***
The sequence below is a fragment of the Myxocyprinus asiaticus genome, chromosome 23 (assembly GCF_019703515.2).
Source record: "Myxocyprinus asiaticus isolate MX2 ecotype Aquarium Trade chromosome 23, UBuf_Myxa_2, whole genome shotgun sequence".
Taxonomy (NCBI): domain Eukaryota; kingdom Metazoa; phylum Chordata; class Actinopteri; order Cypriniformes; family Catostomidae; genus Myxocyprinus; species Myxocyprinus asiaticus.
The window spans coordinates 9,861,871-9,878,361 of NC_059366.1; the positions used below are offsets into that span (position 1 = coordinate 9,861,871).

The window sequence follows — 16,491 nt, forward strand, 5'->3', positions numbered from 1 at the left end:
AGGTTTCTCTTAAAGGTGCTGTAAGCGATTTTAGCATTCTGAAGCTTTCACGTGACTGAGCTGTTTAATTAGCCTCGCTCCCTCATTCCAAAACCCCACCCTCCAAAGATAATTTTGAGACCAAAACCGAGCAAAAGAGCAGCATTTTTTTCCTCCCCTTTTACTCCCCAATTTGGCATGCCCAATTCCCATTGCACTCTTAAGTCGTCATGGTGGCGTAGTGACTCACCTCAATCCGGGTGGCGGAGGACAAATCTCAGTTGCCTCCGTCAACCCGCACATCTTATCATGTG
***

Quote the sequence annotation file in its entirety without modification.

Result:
The sequence below is a fragment of the Myxocyprinus asiaticus genome, chromosome 23 (assembly GCF_019703515.2).
Source record: "Myxocyprinus asiaticus isolate MX2 ecotype Aquarium Trade chromosome 23, UBuf_Myxa_2, whole genome shotgun sequence".
Taxonomy (NCBI): domain Eukaryota; kingdom Metazoa; phylum Chordata; class Actinopteri; order Cypriniformes; family Catostomidae; genus Myxocyprinus; species Myxocyprinus asiaticus.
The window spans coordinates 9,861,871-9,878,361 of NC_059366.1; the positions used below are offsets into that span (position 1 = coordinate 9,861,871).

The window sequence follows — 16,491 nt, forward strand, 5'->3', positions numbered from 1 at the left end:
AGGTTTCTCTTAAAGGTGCTGTAAGCGATTTTAGCATTCTGAAGCTTTCACGTGACTGAGCTGTTTAATTAGCCTCGCTCCCTCATTCCAAAACCCCACCCTCCAAAGATAATTTTGAGACCAAAACCGAGCAAAAGAGCAGCATTTTTTTCCTCCCCTTTTACTCCCCAATTTGGCATGCCCAATTCCCATTGCACTCTTAAGTCGTCATGGTGGCGTAGTGACTCACCTCAATCCGGGTGGCGGAGGACAAATCTCAGTTGCCTCCGTCAACCCGCACATCTTATCATGTG